An anti-viral drug that was initially developed to combat Ebola has been given emergency use authorization (EUA) by the US Food and Drug Administration (FDA) to treat coronavirus. This temporary measure does not mean that the medication has been formally approved as a treatment, although it will now be made available to hospitalized patients after initial studies indicated that it can speed up recovery time.
The drug, called remdesivir, was recently found to reduce the amount of time that Covid-19-infected patients needed to remain in hospital by 31 percent. Conducted by the National Institute of Allergy and Infectious Diseases (NIAID), the study found that those treated with the drug had an average recovery time of 11 days, while patients who received a placebo took 15 days to overcome their symptoms.
Results also revealed a slightly increased survival rate among those who were administered remdesivir, with this group experiencing a mortality rate of 8 percent. In comparison, the group that received the placebo had a mortality rate of 11.6 percent.
While full details of this Phase 3 clinical trial are yet to be released, the drug’s manufacturer Gilead says it is also conducting its own clinical studies into the safety and efficacy of various doses of remdesivir as a treatment for coronavirus.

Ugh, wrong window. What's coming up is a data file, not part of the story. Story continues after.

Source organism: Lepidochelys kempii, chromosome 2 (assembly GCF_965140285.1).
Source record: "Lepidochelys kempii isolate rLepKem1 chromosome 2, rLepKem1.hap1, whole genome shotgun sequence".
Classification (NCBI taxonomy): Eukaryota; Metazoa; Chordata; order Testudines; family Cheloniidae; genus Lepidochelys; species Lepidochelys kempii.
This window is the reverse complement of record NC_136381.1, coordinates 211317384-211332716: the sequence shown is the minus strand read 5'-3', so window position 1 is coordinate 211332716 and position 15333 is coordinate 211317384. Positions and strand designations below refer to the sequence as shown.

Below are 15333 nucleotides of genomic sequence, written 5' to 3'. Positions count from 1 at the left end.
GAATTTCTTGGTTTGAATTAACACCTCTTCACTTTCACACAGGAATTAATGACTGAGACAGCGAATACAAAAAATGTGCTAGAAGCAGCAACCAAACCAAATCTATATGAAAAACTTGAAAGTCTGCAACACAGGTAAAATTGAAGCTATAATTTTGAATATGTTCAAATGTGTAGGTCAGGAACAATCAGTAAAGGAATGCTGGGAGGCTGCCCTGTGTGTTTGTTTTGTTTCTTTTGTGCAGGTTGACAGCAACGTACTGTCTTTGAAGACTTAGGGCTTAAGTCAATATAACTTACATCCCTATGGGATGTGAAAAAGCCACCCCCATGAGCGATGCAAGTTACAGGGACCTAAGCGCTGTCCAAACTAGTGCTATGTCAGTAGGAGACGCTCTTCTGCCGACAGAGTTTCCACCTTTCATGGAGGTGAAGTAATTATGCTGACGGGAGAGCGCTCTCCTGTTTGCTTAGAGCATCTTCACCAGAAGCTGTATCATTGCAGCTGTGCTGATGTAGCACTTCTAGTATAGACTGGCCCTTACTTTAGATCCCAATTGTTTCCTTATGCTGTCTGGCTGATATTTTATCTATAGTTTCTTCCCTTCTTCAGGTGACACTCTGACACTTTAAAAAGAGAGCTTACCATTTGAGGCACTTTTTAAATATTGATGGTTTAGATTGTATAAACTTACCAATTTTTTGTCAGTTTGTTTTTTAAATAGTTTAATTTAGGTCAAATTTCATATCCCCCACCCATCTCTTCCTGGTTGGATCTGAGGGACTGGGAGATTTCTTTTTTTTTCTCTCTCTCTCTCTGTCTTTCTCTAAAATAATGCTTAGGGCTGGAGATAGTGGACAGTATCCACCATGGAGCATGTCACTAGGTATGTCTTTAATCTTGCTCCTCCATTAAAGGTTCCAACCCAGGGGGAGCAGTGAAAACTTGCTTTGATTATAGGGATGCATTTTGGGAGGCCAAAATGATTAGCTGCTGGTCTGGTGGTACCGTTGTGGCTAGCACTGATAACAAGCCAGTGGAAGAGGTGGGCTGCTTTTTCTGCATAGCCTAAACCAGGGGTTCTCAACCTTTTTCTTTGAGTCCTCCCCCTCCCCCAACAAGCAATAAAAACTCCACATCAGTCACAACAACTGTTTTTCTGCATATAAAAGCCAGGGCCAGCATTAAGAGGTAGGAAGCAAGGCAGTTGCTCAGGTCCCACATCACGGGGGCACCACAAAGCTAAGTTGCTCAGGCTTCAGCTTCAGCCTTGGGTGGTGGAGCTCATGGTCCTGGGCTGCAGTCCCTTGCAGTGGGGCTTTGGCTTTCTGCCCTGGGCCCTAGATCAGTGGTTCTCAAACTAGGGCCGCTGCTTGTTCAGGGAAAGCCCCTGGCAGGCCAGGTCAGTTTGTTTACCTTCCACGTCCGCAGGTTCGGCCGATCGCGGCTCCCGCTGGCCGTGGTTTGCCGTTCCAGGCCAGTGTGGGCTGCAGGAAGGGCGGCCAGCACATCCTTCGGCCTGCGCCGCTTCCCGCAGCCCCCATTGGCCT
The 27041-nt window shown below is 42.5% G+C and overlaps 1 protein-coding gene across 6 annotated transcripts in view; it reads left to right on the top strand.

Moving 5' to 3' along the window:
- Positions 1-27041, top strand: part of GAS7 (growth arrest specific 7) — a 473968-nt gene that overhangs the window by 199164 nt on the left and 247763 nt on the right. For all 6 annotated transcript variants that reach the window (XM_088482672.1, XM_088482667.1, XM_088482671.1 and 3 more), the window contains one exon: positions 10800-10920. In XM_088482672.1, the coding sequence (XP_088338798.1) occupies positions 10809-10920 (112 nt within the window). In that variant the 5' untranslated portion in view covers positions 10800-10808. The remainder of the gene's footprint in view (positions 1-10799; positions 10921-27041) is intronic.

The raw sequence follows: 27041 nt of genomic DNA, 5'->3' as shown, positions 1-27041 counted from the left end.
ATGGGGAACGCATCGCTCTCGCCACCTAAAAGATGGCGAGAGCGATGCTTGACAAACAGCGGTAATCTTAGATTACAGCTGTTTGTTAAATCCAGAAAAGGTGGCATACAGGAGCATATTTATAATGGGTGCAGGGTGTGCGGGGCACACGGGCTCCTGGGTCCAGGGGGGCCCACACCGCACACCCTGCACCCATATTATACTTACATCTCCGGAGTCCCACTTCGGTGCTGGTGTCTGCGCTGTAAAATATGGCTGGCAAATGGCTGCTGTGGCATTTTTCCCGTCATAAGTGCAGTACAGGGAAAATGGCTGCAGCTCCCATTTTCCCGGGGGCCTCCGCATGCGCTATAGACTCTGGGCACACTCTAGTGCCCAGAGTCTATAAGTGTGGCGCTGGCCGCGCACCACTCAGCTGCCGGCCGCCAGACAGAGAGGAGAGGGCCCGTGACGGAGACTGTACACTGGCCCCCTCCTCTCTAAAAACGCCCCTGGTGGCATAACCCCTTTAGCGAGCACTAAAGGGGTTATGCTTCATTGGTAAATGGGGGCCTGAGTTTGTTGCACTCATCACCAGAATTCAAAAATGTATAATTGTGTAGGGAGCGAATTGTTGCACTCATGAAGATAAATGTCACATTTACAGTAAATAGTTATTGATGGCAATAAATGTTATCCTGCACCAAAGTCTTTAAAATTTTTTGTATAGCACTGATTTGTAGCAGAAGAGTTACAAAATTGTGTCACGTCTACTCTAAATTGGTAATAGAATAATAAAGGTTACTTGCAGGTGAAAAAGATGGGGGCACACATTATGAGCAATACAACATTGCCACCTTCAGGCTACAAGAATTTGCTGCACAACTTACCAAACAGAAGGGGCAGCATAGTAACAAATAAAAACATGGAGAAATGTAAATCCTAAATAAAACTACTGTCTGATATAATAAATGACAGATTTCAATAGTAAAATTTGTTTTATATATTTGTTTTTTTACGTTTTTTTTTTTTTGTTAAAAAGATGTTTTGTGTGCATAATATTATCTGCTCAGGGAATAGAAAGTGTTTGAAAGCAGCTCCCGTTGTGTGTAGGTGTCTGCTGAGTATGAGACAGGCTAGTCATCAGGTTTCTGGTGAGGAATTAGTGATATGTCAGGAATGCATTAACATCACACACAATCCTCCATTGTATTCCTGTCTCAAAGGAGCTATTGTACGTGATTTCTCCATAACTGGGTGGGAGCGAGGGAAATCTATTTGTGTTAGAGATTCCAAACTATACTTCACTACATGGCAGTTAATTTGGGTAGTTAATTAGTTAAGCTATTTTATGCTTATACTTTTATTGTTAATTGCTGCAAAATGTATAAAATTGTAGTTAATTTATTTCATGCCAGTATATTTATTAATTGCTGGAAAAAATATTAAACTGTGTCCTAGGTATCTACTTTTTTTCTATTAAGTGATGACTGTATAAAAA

However, the company stresses that “remdesivir is an investigational drug that has not been approved by the FDA for any use,” adding that “it is not yet known if remdesivir is safe and effective for the treatment of Covid-19.”
In spite of this, the EUA means that remdesivir can, for the time being, be administered to hospitalized patients with severe coronavirus symptoms. Gilead has pledged to donate its entire existing stock of the drug to American hospitals, adding up to 1.5 million vials.
While further trials are needed to determine the most effective dose of remdesivir, Gilead is recommending a 10-day course of treatment for patients requiring the use of a ventilator, and a five-day course for those who are able to breathe unassisted. Current supplies should be sufficient to deliver some 140,000 10-day treatment courses, which the government will distribute to those hospitals with the greatest need.
Meanwhile, Gilead is preparing to increase its production of the drug and is aiming to supply 500,000 10-day courses by October and 1 million by December.
While remdesivir was initially developed to treat Ebola, studies found it to be less effective than other anti-viral medications, and it was consequently shelved. Concerns have also been raised about the drug’s potential to cause harmful side-effects, with altered liver enzymes being one of the unwanted consequences occasionally seen in those treated with remdesivir.